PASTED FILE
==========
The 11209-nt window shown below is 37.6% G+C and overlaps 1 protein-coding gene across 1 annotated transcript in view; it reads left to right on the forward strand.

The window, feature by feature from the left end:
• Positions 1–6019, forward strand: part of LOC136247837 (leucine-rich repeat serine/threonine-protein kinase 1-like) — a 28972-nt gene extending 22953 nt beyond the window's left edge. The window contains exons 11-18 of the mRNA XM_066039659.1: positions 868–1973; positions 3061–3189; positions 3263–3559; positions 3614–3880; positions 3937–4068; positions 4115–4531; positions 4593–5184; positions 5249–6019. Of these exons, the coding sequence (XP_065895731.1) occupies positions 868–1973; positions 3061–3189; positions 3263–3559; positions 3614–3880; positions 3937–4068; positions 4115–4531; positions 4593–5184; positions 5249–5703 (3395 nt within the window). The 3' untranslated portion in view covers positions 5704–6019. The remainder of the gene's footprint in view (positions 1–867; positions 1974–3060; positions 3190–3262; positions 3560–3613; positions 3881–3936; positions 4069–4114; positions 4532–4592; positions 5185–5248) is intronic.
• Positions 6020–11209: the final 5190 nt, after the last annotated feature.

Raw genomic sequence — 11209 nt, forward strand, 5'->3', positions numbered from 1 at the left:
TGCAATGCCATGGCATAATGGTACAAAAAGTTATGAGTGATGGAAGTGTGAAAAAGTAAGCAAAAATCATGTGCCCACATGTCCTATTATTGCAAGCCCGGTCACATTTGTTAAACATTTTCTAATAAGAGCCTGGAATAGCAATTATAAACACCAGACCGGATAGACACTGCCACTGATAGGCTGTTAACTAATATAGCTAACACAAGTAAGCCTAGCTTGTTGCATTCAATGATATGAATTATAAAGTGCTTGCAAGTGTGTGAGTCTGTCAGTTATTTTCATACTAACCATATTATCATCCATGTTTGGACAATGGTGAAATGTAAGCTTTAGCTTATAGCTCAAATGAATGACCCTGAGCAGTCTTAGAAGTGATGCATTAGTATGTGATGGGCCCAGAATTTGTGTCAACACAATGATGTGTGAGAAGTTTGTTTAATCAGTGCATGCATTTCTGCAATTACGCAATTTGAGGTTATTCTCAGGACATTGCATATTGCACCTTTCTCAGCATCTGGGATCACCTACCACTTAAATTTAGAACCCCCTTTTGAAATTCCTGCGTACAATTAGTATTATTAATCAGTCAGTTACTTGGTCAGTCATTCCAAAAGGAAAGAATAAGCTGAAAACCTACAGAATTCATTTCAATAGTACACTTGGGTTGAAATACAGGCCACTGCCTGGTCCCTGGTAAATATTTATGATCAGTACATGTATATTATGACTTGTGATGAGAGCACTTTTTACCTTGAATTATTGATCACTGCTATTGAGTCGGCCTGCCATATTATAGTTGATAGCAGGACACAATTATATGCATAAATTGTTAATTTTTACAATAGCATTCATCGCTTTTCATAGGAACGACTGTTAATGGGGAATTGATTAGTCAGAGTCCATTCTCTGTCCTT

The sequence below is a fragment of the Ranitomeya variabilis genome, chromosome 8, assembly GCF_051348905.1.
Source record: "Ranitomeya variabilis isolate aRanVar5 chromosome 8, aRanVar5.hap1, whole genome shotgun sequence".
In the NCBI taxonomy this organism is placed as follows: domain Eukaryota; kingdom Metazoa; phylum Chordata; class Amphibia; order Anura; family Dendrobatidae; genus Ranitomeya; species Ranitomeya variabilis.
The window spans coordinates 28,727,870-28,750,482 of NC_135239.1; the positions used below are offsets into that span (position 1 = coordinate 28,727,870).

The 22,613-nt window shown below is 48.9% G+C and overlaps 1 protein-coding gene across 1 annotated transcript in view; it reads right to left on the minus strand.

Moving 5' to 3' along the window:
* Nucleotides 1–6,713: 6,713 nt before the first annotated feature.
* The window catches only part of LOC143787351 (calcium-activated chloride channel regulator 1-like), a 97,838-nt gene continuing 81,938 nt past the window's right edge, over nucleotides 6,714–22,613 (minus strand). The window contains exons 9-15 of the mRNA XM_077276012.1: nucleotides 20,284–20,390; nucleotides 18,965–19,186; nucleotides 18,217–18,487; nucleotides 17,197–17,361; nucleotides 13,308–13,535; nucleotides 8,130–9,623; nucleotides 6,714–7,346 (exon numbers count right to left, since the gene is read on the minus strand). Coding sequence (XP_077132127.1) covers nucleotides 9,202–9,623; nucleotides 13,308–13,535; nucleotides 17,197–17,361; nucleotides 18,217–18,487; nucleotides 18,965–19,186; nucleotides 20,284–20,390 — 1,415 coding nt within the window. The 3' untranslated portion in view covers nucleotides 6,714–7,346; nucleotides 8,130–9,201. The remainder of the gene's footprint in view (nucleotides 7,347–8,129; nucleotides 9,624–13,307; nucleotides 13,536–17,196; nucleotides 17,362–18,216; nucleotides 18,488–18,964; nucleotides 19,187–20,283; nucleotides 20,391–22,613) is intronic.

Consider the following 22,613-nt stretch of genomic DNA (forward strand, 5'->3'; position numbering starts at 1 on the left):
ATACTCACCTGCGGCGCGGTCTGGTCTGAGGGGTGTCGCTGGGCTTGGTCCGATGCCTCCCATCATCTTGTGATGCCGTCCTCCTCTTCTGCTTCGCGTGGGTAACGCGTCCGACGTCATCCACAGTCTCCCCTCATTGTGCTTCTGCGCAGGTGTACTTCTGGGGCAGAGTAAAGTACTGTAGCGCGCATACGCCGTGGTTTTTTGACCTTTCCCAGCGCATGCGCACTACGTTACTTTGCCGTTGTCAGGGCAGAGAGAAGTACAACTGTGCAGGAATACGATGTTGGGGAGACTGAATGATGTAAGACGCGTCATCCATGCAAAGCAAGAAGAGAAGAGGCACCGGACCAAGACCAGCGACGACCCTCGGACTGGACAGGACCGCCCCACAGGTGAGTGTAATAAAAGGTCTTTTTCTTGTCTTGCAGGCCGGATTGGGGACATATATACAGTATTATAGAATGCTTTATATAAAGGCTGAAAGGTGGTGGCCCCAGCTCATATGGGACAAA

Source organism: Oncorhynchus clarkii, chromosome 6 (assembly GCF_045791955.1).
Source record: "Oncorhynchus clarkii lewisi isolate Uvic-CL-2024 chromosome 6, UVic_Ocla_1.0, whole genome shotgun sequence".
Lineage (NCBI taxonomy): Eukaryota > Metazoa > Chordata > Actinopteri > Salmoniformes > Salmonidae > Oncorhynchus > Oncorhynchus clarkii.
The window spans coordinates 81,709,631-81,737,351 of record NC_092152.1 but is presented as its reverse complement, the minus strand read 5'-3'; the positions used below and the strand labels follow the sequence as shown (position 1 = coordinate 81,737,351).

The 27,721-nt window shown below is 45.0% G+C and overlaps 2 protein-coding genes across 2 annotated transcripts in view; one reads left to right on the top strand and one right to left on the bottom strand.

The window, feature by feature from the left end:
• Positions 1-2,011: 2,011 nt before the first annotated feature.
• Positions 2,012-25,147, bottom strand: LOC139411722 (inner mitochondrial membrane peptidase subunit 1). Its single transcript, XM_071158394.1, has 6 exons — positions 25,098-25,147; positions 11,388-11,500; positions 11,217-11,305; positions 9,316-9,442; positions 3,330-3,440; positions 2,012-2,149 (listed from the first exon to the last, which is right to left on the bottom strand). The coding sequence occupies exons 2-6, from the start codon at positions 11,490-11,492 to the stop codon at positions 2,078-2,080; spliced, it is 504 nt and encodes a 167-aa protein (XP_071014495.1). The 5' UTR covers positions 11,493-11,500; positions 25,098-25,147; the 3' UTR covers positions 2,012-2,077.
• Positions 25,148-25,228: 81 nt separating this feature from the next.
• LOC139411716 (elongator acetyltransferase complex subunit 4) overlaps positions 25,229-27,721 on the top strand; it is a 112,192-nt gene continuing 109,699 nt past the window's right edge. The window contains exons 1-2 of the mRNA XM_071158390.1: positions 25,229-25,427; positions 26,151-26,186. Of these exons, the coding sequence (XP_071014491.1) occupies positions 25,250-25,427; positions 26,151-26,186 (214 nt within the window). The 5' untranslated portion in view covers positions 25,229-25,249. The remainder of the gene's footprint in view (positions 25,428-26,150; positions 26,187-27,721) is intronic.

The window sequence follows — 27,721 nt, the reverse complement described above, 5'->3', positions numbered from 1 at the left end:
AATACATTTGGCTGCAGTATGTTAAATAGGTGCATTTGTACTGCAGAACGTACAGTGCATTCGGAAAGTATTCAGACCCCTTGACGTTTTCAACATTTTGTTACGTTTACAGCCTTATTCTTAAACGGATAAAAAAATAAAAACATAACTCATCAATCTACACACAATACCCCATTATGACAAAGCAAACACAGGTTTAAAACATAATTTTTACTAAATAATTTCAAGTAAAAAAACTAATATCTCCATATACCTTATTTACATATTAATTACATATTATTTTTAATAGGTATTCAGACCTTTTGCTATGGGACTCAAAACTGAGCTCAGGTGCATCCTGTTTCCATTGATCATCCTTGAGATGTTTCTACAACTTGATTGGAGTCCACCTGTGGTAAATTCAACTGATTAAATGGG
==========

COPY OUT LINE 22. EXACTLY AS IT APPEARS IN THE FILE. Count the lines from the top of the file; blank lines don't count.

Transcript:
The window, feature by feature from the left end: